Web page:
Wayfair asked me to share some advice with their clients on how to transition a child to a toddler bed. Here is what I shared with Wayfair: 3 Tips Parents Need to Know When Transitioning to a Toddler Bed
Part of a toddler’s job is to assert a growing sense of independence—and that includes during bedtime, too. I recently worked with a family whose sweet little boy had a ball taking off all his clothes once he was in the crib. That led to a back-and-forth struggle, making bedtime frustrating for everyone. The best parenting comes from creative solutions and these parents were very clever—they cut the feet off the child’s footsie pajamas and put them on backward so he couldn’t reach the zipper. That same creativity is useful when making the transition from a crib to a toddler bed, especially because of how rascally toddlers can be at bedtime. Once the decision to transition from the crib to a toddler bed has been made, parents need to have a strategic plan. Here are three key things to consider before taking this big step:
1. Determine if it’s the right time for the transition.
If your toddler consistently vaults out of the crib like a mini-Simone Biles, or has been asking for a big kid bed like an older sibling has, then it may be time to dismantle the crib. Crawling out of a crib could be a safety issue, while a toddler voicing the desire for a new bed may indicate an emotional readiness for the change. Also, if a toddler is 3 feet tall, that’s the American Academy of Pediatrics benchmark for transitioning to a toddler bed.
But there are also signs that you may want to wait. Usually, toddlers under 30 months old aren’t developmentally ready for a big kid bed (30 months to 36 months seems to be a sweet spot for making the transition). Is your child stringing together longer sentences or drawing shapes? Then hold off on the toddler bed for a bit—developmental milestones such as these can be accompanied by temporary regression with an increase in night awakenings, making the switch to a toddler bed more challenging. Once toddlers are leveling out on this developmental leap you can revisit the question, “Is it time to make the switch?” Finally, it’s harder to find success during a time of change. It’s difficult enough for a toddler to adjust to the arrival of a baby sibling or the start of a new preschool without the added issue of trying to get used to a new bed. While you as a parent may be ready for your child to move into a toddler bed, always consider whether your child is also ready—if the answer is yes, it’s time to move to the next step.
2. Create a safe sleeping environment
The toddler bed may not be the only change you’ll make to your child’s room. Ideally, your child will sleep soundly in the new bed, but in case your little one gets up in the night—or just wakes up earlier than you—you’ll need to ensure the room is safe for your toddler to stay in unsupervised.
Look at the childproofing measures you’ve already taken in the room and determine if you need to make more. Are electrical sockets covered, heavy furniture secured to the walls, and wipes, baby cream, or other things that could be harmful if ingested stored away? Have you locked closet doors and ensured that any cords to blinds or curtains are tucked away? Some parents I’ve worked with have taken additional measures, such as using a baby gate to prevent their child from leaving the bedroom or putting the mattress on the floor.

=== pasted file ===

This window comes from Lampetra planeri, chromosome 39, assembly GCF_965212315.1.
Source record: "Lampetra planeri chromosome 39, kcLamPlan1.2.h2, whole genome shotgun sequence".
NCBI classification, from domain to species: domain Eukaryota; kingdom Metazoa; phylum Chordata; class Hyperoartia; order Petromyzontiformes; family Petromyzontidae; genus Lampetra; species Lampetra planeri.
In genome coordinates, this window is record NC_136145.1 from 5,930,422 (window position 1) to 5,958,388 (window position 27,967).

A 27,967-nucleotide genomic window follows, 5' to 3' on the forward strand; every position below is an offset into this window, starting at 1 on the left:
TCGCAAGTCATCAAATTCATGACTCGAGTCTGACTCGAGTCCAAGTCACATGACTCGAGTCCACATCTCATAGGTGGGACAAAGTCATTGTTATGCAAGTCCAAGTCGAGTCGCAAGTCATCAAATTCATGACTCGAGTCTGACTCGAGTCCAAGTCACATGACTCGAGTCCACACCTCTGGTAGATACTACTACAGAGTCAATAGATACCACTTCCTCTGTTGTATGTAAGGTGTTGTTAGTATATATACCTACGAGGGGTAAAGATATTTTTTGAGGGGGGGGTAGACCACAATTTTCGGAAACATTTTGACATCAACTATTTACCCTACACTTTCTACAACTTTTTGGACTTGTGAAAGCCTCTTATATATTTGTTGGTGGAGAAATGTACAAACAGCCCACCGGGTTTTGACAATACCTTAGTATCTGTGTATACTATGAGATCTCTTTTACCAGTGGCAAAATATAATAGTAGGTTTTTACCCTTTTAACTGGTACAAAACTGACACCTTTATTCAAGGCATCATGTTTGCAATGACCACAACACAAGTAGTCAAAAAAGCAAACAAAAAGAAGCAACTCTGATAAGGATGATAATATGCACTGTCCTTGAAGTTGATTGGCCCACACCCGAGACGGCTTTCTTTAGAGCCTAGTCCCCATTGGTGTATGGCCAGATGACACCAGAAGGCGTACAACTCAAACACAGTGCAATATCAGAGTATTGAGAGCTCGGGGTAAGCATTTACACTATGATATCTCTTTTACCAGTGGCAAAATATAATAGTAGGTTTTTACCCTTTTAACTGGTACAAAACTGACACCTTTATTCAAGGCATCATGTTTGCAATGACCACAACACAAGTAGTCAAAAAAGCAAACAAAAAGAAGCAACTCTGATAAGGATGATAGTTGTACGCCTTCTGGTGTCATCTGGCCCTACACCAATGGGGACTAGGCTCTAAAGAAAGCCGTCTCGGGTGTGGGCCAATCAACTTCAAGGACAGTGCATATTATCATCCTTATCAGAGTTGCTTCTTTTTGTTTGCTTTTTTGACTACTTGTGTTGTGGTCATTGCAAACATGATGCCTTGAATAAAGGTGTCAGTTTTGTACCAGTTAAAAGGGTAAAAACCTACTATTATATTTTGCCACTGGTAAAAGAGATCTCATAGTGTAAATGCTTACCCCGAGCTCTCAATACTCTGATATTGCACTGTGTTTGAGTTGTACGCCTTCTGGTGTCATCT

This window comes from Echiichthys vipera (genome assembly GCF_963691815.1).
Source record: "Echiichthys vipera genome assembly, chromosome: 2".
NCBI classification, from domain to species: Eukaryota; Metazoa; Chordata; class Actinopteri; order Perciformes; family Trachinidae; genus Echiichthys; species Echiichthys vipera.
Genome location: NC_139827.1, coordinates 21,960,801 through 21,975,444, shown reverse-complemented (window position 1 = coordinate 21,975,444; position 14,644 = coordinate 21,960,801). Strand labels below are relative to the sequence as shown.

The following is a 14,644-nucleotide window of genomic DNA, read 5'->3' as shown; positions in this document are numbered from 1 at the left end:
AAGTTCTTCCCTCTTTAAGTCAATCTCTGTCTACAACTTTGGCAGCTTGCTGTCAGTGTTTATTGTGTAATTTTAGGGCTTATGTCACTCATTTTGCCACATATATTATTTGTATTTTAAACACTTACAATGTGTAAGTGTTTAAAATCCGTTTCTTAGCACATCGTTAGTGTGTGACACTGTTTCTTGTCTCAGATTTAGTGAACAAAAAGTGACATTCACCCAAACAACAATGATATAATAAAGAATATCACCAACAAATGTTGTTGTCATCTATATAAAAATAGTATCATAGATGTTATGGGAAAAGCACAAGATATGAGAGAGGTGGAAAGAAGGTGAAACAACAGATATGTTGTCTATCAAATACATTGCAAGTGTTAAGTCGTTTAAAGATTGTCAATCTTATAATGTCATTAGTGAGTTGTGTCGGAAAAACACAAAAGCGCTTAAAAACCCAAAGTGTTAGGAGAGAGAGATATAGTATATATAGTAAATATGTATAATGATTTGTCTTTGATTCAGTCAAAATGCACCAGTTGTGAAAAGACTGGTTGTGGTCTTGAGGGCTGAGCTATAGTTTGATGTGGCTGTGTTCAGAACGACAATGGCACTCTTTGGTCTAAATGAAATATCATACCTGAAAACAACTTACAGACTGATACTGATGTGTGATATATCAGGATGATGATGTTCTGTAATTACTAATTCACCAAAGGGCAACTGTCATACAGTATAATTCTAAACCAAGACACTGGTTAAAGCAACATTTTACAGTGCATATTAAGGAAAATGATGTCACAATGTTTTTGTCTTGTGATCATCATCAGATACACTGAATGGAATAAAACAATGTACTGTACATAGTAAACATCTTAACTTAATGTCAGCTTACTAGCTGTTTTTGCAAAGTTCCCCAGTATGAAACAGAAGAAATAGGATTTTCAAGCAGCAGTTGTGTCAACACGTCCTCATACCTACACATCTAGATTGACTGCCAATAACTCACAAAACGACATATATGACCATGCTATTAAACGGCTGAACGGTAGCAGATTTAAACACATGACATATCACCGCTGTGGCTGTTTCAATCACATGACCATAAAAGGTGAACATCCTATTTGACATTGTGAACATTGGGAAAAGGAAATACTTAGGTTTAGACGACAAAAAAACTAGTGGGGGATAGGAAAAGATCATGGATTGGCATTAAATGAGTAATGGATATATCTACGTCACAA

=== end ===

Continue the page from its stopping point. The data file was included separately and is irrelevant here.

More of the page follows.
Whether you start off with a mattress on the floor or in the bed itself, position it away from windows, heating elements such as radiators, draperies/blind cords, and lamps. The headboard needs to be flush against the wall, with plenty of space on both sides of the bed so your child can’t get stuck between the wall and the bed. And a rug beneath the bed can add an extra layer of cushioning for any middle-of-the-night tumbles out of bed. Safe sleep for your child means sound sleep for you.
3. Have a plan in place.
Ready to crack open “Goodnight Moon” and tuck your child into the new bed? Hang on a minute—a successful transition takes some planning to ensure your child doesn’t lose the good sleep habits you’ve spent time and energy instilling since your little one was a baby.
When working with my clients, I facilitate discussions to ensure that all caretakers are on the same page when it comes to the transition plan. Figure out who will take the lead on sleep coaching, and how the other parent can support that. What are the sleep goals? What will be part of the bedtime routine, and will there be a similar routine for naps if the child will snooze in the bed during the day? When do you want your child to wake up, and what will be the routine if you are still asleep? These, and other questions, are considerations when implementing the transition to the new bed; I have a thorough checklist on my blog Toddler Bed Considerations. I also offer many suggestions and sleep coaching methods in my new book I co-authored, “Loved to Sleep.”
So if those independent toddlers of yours are ready to show how grown up they are with a new bed, congratulations on reaching an exciting new stage of childhood. Just make sure they’re ready for it—and that they can’t tear off their pajamas, just in case.
Wayfair is a fantastic online store that has everything needed to decorate your child’s bedroom and your home. Check out Wayfair’s Ready, Set, Sleep: Tips on How to Get Toddlers to Bed
If you are looking for support on how to improve your baby’s sleep, twice a month Sleep Talking Tuesdays: FREE Q & A Sleep Support. On the Sugar Night Night calendar, you can find information when this Q & A will be offered next or you can request a 30-Minute phone consultation with Jen Varela.
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